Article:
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Employing somebody with Tourette Syndrome

We know that employing a person with Tourette Syndrome (TS) can sound daunting, but in reality it gives you an opportunity to employ someone with a wealth of skills, talent and insight.

Many people with TS have amazing streaks of creativity. There are no jobs closed to people with TS. People with the condition work as chefs, bricklayers, drivers, computer specialists, teachers and almost any profession you can think of. In fact, with over 300,000 people in the UK living with TS you may already have an employee with TS without even knowing it.

Some people with TS, like with other disabilities, may require reasonable adjustments to help them carry out their daily tasks. To help you best support your employees we have put together the following information about supporting people with TS in the workplace.

What is TS?

TS is an inherited, neurological condition, the key features of which are tics, involuntary and uncontrollable sounds and movements. TS is a complex condition and covers a wide spectrum of symptoms and associated behaviours, including OCD and ADHD. Only 10 per cent of people with TS swear. Each person with TS has different tics and will experience diverse symptoms. There is no cure for TS, but there are various treatments available.

You can find more information in our About TS section, or download our ‘What makes us tic?’ booklet, which explains more about the condition.

Tourette Syndrome and disability

TS is a disability and therefore people are protected under the Equality Act 2010 from being discriminated against because of their condition. All the usual rules about discrimination apply to people with TS.

You can download our TS and disability factsheet to learn more about the legislation and organisations that can offer advice.

Interviewing somebody with TS

A person is not obliged to say on their application form that they have TS, but if they do you need to make sure that they can access the interview and are not disadvantaged in any way. You may find that you notice tics during an interview. Symptoms are made worse during periods of stress, so it is likely that a person with TS will tic during an interview. Don’t be afraid to ask them about their TS and if they are aware of any reasonable adjustments they may need to support them in their work.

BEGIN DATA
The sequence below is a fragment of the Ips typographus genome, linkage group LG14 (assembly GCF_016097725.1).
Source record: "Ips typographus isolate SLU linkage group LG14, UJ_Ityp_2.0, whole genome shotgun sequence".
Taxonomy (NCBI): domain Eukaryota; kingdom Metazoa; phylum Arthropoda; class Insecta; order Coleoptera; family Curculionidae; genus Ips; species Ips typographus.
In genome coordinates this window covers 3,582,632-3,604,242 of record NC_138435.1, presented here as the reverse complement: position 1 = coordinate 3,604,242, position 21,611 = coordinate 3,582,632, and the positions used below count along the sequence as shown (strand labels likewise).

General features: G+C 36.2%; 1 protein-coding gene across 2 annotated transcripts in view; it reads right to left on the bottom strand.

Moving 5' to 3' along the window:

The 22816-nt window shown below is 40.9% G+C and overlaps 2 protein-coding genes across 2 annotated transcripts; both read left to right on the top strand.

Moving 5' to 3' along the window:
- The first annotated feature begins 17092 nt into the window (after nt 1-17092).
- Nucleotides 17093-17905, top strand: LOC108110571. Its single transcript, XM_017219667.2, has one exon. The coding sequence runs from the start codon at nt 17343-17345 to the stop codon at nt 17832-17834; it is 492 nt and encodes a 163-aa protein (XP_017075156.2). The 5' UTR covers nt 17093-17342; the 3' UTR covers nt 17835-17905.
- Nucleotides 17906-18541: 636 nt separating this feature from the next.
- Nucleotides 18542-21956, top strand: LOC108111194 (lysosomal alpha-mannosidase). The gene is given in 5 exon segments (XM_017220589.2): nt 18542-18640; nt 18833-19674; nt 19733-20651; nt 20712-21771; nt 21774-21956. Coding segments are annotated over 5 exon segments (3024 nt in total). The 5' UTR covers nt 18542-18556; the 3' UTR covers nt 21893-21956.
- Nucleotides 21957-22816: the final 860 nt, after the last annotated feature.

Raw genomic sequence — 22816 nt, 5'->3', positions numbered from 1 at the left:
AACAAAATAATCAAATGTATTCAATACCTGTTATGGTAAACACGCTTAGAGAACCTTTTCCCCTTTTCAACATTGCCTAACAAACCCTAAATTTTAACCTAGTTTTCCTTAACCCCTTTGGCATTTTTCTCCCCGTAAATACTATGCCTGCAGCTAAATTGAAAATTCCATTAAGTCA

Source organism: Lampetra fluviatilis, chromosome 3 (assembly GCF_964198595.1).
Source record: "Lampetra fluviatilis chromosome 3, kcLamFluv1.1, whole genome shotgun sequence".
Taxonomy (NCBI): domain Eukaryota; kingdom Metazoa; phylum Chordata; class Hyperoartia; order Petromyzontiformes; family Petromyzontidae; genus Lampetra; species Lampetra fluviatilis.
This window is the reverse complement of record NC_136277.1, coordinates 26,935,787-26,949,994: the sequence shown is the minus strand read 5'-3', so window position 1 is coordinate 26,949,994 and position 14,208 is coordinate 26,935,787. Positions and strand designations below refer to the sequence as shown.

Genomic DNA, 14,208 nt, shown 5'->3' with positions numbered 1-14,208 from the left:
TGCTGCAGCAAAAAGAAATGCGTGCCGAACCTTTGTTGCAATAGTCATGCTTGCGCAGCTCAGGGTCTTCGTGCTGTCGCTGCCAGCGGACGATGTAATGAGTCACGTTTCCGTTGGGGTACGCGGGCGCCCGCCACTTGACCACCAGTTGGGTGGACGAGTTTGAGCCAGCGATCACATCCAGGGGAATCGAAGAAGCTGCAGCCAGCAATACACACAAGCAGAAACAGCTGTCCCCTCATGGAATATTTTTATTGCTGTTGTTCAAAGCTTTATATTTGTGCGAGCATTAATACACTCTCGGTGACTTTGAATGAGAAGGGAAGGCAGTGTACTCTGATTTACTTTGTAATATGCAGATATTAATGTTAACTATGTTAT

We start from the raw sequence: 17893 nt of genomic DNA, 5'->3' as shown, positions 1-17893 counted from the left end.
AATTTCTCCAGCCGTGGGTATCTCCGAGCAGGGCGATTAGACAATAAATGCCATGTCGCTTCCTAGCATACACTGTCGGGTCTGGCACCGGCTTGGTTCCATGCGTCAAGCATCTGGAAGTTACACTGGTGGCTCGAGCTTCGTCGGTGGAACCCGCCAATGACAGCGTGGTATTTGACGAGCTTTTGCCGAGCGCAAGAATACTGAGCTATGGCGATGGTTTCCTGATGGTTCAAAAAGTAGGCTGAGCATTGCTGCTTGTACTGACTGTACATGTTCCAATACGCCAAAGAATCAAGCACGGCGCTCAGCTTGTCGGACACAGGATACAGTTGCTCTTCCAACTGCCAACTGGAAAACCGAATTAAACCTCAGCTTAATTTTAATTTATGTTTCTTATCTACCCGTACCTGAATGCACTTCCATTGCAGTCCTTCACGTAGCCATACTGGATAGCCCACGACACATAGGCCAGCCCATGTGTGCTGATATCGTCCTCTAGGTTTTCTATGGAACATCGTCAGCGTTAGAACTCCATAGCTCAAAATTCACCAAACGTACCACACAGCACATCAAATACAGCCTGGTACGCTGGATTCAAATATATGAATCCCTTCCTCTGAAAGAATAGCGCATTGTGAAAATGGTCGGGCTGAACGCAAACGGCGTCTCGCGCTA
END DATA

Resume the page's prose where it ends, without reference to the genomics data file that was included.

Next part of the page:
Organising reasonable adjustments

People with TS usually are aware of what makes their situation work and so good practice is really important. Talk to your employee about what they think their needs might be and involve your human resources department in the discussion.

The support each person will vary, depending on their symptoms and the job they are doing. For example:

  • An office worker with vocal tics might need a desk in a quiet corner so that they can tic away from other people, so as not to disturb others.
  • An electrician who visits private and business properties may carry a card or letter from their company that explains that they have TS. It might say that if they are making unusual noises or movements it is because of their condition, and can be shown when they arrive at a property so that the customer understands their behaviour.

Be aware that if you are making changes to a workspace or working hours, for example, this may affect a person with TS. Involve them in the planning process to mitigate the effects of the changes on their TS.

Communication is key

TS waxes and wanes and tics change over time, so meet regularly to discuss your employee’s progress and see if you need to discuss other methods of support. If you feel that a person’s symptoms are having a negative effect on their work you should talk to the person concerned to outline your concerns and try to arrive at a solution together. If you need to, you can involve your personnel department who should adhere to all requirements under employment law.

Communication is key and can help avoid a situation deteriorating between you and your employee. However, if you get to the stage that you are finding it difficult to find positive solutions you can contact Tourettes Action for advice and support in dealing with TS.

"People need to know that TS is involuntary. We don't need pity, but some will always need help, support and understanding"

 
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